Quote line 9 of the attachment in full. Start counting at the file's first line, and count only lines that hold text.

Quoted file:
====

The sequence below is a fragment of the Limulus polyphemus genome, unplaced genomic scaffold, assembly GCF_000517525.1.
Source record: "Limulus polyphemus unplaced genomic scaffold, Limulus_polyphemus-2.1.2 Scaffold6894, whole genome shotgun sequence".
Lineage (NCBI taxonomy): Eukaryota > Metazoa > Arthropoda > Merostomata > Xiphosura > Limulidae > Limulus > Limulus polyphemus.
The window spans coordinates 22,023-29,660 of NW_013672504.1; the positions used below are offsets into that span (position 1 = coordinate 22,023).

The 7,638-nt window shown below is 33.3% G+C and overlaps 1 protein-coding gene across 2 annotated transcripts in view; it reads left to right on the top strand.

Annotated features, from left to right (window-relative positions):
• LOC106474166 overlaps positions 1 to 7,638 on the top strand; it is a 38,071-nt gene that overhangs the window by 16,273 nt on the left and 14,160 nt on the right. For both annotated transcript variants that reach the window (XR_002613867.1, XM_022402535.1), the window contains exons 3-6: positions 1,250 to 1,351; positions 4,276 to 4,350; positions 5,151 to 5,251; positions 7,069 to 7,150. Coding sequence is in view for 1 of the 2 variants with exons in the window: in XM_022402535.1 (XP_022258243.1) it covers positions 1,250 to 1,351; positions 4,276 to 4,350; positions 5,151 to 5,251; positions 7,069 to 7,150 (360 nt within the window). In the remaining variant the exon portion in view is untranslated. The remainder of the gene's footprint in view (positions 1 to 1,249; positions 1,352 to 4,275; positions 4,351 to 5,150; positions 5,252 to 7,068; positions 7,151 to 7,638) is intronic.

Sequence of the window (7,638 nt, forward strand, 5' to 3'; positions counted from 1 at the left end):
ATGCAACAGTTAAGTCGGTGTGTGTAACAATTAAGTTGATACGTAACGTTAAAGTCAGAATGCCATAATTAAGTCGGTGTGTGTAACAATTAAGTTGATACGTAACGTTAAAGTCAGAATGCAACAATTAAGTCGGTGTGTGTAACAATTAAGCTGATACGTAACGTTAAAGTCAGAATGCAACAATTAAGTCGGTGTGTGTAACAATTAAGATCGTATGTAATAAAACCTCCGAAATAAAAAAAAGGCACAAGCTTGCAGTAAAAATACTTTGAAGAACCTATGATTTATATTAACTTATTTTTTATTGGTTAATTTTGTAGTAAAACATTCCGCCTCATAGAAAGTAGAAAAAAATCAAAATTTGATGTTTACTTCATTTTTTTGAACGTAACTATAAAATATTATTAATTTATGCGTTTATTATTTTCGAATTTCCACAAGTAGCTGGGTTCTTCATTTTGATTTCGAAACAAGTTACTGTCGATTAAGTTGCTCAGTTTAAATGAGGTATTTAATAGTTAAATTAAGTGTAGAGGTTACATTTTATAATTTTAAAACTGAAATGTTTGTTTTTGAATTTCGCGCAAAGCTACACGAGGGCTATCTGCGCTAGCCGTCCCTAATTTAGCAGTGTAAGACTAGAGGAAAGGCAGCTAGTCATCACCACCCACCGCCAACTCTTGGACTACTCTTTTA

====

ATGCAACAGTTAAGTCGGTGTGTGTAACAATTAAGTTGATACGTAACGTTAAAGTCAGAATGCCATAATTAAGTCGGTGTGTGTAACAATTAAGTTGATACGTAACGTTAAAGTCAGAATGCAACAATTAAGTCGGTGTGTGTAACAATTAAGCTGATACGTAACGTTAAAGTCAGAATGCAACAATTAAGTCGGTGTGTGTAACAATTAAGATCGTATGTAATAAAACCTCCGAAATAAAAAAAAGGCACAAGCTTGCAGTAAAAATACTTTGAAGAACCTATGATTTATATTAACTTATTTTTTATTGGTTAATTTTGTAGTAAAACATTCCGCCTCATAGAAAGTAGAAAAAAATCAAAATTTGATGTTTACTTCATTTTTTTGAACGTAACTATAAAATATTATTAATTTATGCGTTTATTATTTTCGAATTTCCACAAGTAGCTGGGTTCTTCATTTTGATTTCGAAACAAGTTACTGTCGATTAAGTTGCTCAGTTTAAATGAGGTATTTAATAGTTAAATTAAGTGTAGAGGTTACATTTTATAATTTTAAAACTGAAATGTTTGTTTTTGAATTTCGCGCAAAGCTACACGAGGGCTATCTGCGCTAGCCGTCCCTAATTTAGCAGTGTAAGACTAGAGGAAAGGCAGCTAGTCATCACCACCCACCGCCAACTCTTGGACTACTCTTTTA